Redshank was a nickname for Scottish mercenaries from the Highlands' Western Isles. They were a prominent feature of Irish armies throughout the 16th century. They were called redshanks because they went dressed in plaids and waded bare-legged through rivers in the coldest weather. An alternative etymology, illustrated by Jamieson by a quote from Sir Walter Scott, is that it referred to the untanned deer leather buskins worn by Highlanders, although Jamieson notes that Scott's source, John Elder of Caithness, actually stated its origin was from their habit of going "bare-legged and bare-footed". The term was not derogatory, as the English were in general impressed with the redshanks' qualities as soldiers.
The redshanks were usually armed alike, principally with bows (the short bow of Scotland and Ireland, rather than the longbow of Wales and England) and, initially, two-handed claymores or Lochaber axes. English observers reported that some Highlanders fighting in Ireland wore chain mail, long obsolete elsewhere.
Later in the period, they may have adopted the targe and single-handed broadsword, a style of weaponry originally fashionable in early 16th-century Spain from where its use could have spread to Ireland. Combined with the use of muskets, this could have influenced the development of what was later referred to as the "highland charge", a tactic of firing a single coordinated musket volley before closing at a run with sword and targe. Many clan levies, however, would have remained relatively poorly armed.
Many redshanks came from the clans of the Hebrides. Others originated from the poorer clans of mainland Scotland. Their presence was, in general, an indication of the politically unsettled conditions in the west of the country during the period, particularly following the breakup of the Lordship of the Isles at the end of the 15th century. Other than the Clan Donald, who had furnished Irish lords with soldiers in earlier times under the Gallowglass system, the men were mostly drawn from the clans of MacLeod, MacQuarrie, MacLean, Campbell, and MacKay, and were often drawn to contract themselves out due to poverty and overpopulation in their home areas. There are records of men of other clans being hired, such as in 1564 when Somhairle Buidhe Mac Domhnaill procured a group of MacGregors, led by their chief, for a season's campaigning in Ulster. A further source of manpower was the tenantry of the MacDonnells of Antrim, recent Hebridean settlers in north-eastern Ireland.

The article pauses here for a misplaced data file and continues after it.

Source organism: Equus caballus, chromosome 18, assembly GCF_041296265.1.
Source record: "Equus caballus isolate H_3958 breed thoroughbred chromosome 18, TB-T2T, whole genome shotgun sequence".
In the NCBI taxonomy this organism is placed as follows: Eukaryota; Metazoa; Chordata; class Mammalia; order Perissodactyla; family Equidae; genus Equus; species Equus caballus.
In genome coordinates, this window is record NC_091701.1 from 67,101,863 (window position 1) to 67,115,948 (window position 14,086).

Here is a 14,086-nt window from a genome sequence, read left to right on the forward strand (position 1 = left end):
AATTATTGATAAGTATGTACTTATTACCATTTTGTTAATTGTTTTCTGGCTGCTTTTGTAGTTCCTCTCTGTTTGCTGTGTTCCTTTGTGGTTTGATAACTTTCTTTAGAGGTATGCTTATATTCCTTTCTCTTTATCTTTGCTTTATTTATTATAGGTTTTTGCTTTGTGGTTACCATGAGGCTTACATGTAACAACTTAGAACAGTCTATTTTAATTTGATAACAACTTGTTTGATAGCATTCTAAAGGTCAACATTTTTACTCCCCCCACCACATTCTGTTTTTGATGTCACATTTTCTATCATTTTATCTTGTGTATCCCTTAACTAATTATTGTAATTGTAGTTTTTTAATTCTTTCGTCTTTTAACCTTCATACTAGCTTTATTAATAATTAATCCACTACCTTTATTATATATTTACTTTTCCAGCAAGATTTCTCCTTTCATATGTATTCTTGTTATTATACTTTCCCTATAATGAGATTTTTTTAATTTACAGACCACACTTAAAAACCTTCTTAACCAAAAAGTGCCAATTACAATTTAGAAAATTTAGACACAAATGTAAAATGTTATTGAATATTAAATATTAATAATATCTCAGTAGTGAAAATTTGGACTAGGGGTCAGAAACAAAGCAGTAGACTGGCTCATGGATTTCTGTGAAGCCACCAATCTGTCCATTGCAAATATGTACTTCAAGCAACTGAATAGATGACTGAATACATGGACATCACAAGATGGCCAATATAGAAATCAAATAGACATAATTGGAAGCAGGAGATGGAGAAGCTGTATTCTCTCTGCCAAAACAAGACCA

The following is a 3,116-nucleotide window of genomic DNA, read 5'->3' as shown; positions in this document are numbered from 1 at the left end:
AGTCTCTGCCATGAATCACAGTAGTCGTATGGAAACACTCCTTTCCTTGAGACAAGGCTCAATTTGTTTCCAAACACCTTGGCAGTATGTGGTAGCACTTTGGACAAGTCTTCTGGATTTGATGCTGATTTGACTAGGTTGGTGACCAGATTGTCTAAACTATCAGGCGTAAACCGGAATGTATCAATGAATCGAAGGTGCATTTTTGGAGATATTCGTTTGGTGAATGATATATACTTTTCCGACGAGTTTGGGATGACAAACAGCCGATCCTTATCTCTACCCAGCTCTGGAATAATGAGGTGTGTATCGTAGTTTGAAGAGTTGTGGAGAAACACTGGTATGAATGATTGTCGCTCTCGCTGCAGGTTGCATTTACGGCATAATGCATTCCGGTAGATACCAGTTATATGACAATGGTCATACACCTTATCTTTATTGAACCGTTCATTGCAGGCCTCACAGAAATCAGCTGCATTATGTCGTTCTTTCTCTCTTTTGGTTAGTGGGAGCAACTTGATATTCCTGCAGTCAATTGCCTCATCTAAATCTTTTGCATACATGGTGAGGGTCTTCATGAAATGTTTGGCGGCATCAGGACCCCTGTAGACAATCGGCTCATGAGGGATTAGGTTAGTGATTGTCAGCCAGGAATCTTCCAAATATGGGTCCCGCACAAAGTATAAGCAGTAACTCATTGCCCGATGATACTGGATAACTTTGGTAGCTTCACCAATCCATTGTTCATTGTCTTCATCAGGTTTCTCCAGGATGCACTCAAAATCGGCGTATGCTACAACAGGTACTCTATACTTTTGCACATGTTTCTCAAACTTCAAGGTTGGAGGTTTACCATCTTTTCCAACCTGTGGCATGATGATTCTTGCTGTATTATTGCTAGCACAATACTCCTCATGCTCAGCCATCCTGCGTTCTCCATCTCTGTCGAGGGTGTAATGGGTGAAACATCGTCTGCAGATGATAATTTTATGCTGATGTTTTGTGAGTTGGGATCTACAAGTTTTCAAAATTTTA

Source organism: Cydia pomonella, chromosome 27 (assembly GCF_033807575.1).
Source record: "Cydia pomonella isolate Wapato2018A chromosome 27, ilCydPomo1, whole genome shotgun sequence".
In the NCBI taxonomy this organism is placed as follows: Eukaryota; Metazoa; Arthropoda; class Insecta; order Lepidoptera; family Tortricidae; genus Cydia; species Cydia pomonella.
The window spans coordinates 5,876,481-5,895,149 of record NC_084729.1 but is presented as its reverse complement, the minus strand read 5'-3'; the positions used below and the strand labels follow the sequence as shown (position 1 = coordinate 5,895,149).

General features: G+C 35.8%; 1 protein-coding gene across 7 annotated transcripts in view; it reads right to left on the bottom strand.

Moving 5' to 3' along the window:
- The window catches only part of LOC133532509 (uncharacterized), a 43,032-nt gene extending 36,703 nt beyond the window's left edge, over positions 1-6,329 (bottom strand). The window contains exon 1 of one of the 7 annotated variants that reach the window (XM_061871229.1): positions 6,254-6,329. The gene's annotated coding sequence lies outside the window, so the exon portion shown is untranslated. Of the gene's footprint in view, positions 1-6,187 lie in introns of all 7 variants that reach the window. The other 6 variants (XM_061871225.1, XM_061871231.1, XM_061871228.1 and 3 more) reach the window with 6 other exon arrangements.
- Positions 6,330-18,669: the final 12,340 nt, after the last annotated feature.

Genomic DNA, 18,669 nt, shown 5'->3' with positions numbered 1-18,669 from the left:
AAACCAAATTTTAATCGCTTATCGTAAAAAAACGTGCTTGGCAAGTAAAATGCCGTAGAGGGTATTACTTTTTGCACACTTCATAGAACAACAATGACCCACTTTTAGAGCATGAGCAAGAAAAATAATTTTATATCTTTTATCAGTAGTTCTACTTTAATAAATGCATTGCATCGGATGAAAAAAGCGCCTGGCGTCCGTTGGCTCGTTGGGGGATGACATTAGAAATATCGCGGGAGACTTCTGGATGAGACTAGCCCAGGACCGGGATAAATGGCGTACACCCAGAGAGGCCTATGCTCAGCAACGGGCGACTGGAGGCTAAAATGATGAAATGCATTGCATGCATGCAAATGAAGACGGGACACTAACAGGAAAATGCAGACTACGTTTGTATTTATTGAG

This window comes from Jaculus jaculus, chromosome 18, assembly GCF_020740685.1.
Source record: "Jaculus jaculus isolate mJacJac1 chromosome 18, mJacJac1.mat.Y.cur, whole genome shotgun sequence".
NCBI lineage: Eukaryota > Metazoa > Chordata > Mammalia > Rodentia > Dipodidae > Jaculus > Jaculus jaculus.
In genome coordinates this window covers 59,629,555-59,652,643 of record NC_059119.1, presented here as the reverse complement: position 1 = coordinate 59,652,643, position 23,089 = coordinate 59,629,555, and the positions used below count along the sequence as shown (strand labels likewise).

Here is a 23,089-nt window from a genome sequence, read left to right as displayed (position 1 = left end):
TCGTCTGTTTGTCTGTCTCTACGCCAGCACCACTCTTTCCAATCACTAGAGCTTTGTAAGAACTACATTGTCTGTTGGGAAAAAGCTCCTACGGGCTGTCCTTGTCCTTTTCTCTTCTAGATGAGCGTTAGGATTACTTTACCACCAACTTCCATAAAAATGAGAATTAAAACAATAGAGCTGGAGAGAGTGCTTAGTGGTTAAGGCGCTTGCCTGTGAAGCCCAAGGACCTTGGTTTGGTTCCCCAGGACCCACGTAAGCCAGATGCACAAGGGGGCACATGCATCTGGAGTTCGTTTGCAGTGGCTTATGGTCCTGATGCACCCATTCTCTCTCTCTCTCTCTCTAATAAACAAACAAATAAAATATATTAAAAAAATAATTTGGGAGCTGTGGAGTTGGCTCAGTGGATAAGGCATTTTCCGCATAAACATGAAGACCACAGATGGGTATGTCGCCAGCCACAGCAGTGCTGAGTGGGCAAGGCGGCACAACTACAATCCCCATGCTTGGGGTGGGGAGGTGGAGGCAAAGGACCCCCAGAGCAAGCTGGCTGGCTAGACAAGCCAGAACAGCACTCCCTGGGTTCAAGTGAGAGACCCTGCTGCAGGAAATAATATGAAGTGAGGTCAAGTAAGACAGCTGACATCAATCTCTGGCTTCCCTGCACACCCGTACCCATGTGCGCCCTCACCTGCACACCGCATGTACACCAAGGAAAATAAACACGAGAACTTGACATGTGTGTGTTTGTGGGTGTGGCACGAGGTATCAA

Their first recorded use was in 1428, when Niall Garbh Ó Domhnaill imported a large force of Scots mercenaries to assist in the siege of Carrickfergus Castle. Unlike the gallowglass, who were hired for long periods of service, were generally settled in Ireland and paid in land and beef, the redshanks were hired for the summer months, often on three month contracts. They were billeted (housed) with civilians, usually by force. This was known as the Buannacht system. As the custom of mercenary hire spread from its origin in the north of the country, the scale and destructiveness of warfare in Ireland steadily increased. Mercenary hire was often founded on family links, with Shane O'Neill's alliance by marriage with the MacLeans and Campbells facilitating his importation of fighting men from those clans.
As the Elizabethan conflict in Ireland proceeded to its culmination in the Nine Years' War, the use of seasonal Scottish mercenaries was further expanded, as the gallowglass system could not meet the demands posed by the extremely large armies that Elizabeth I employed in Ireland. Despite this, the English never considered engaging the redshanks on a large scale themselves, although Lord Deputy Russell advocated it, and gallowglasses had been employed in the early years of Elizabeth's reign. This initial period of the redshanks' employment ended with the final collapse of native Irish resistance in 1603.
Use in the Confederate Wars
In the mid 17th century, a large number of Scottish Highlanders, also often called "redshanks", fought in the Irish Confederate Wars, notably the clansmen serving under Alasdair Mac Colla, himself a member of a minor Hebridean branch of Clan Donald (a cadet family of Macdonald of Dunnyveg). However, the Highlanders who fought at Dungan's Hill and Knocknanuss were to be the last of the redshanks. The subsequent Cromwellian conquest of Ireland saw the end of the employment of Highland mercenaries, both through the destruction of their employers, the Irish nobility, and the pacification of the Highlands.
- Heath, Ian and Sque, David. (1993) The Irish Wars 1485-1603 Osprey Publishing.
- Jamieson (ed), Etymological Dictionary of the Scottish Language, v2, p.280
- Falls, Elizabeth's Irish Wars, p.79
- Fforde, The Great Glen, 2011
- Stevenson, Alasdair MacColla and the Highland Problem in the Seventeenth Century, 1980, p.83
- Stevenson, Scottish Covenanters and Irish Confederates, 1981, p.4
- Lenman, England's Colonial Wars 1550-1688, 2014, p.51
- Duffy (ed) Medieval Ireland: an Encyclopedia, 2005, p.554
- Lenman, p45
- Falls, p.81
- Falls, p.84
- Ohlmeyer, Civil War and Restoration in the Three Stuart Kingdoms, 2001, p.198
- Stevenson, 1981, p.189